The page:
It is reported that one day Imam Sajjād (a) – ʿAlī b. al-Ḥusayn (a) – passed by a man who was sitting at the doorstep of another man. He (a) said to him, “What makes you sit at the door of this self-indulgent cruel man?” He replied, “Calamity.” He (a) said, “Then I will show you a door better than his door, and a provider better for you than him.” He (a) took his hand until they arrived at the Prophet’s mosque and said:
Face the Qiblah and perform two units of prayers, then raise your hands towards Allah (azwj), praise Him and send salutations upon the Prophet and his progeny, then supplicate with the last verse of Surah al-Ḥashr, the first six verses of Surah al-Ḥadīd, two verses from Āl ʿImrān,1 then ask Allah (for your needs). You will not ask for a thing except that He will grant it.2
In this narration, the Imam (a) teaches this man a method of praying and supplicating so that he becomes independent of another person. This and the many other supplications that have been passed down to us from the Ahl al-Bayt (a) are not just a means for us to supplicate and beg to Allah (swt) for our well-being, but they are an important means for us to build a relationship with Him (swt). Subsequently, if these supplications help us build a genuine connection with the Absolute, then they should also have an impact on our relationship with the rest of His (swt) creation. Someone who engages in supplicating to Allah (swt) on a constant basis should see a significant change in the way they behave and live their lives.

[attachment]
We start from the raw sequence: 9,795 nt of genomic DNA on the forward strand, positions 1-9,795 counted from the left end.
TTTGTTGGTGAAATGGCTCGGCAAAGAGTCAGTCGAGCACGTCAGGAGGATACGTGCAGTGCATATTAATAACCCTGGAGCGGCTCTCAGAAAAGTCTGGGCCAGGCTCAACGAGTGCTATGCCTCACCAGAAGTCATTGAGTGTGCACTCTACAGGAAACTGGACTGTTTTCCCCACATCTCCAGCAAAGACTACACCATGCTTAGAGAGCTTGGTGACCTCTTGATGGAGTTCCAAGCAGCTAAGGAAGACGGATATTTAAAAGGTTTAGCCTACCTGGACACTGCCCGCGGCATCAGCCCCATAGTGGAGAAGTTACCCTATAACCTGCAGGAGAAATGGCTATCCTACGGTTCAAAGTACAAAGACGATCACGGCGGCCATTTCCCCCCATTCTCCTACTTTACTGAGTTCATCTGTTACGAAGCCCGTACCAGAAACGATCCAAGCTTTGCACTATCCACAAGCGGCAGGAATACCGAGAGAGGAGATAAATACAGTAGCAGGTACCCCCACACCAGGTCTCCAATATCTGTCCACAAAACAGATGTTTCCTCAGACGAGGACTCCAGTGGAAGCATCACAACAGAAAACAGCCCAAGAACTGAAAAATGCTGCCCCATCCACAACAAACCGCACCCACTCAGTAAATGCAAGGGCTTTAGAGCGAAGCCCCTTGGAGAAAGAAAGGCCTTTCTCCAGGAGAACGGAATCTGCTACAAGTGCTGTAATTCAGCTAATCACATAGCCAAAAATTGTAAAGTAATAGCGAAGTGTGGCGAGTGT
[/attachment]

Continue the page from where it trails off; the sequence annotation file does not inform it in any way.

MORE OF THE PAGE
One of the themes the aforementioned tradition and other supplications of Imam Sajjad (a) highlight is our neediness towards Allah (swt) and asking Him (swt) to keep us away from becoming dependent on others. One finds that this notion is emphasized in numerous supplications such that it can be considered an important marker of Muslim identity. In duʿā’ of Abū Ḥamza al-Thumālī he (a) says:
وَالْحَمْدُ لِلّهِ الَّذِي وَكَلَنِي إلَيْهِ فَأَكْرَمَنِي
All praise be to Allah alone Who has accepted me to depend upon Him and, thus, bestowed favors upon me
وَلَمْ يَكِلْنِي إلَى النَّاسِ فَيُهِينُونِي
He has not left me to the people who will thus definitely humiliate me
The concept of being “dependent on others” is closely linked to the concept of humiliation. Someone who is dependent on others is in a state of humiliation, they are not living as dignified beings and neither can they live up to the expectations of a noble lifestyle. In his supplication for the day of ʿArafāt he (a) says:
وَصُنْ وَجْهِي عَنِ الطَّلَبِ إلَى أَحَد مِنَ الْعَالَمِينَ،
Safeguard my face from asking from anyone in the world,
وَذُبَّنِي عَنِ التِماسِ مَا عِنْدَ الفَاسِقِينَ،
and drive me far from begging for that which is with the ungodly!
While the tradition we cited at the beginning spoke about a circumstance where someone was at the door of a cruel person, and there are many other supplications where we ask Allah (swt) to make us needless of oppressors, in the statements above we ask Allah (swt) to make us independent and needless of essentially everyone in this world. It is not an appropriate condition for a believer to be in where they have to resort to asking and begging others to help them with their needs.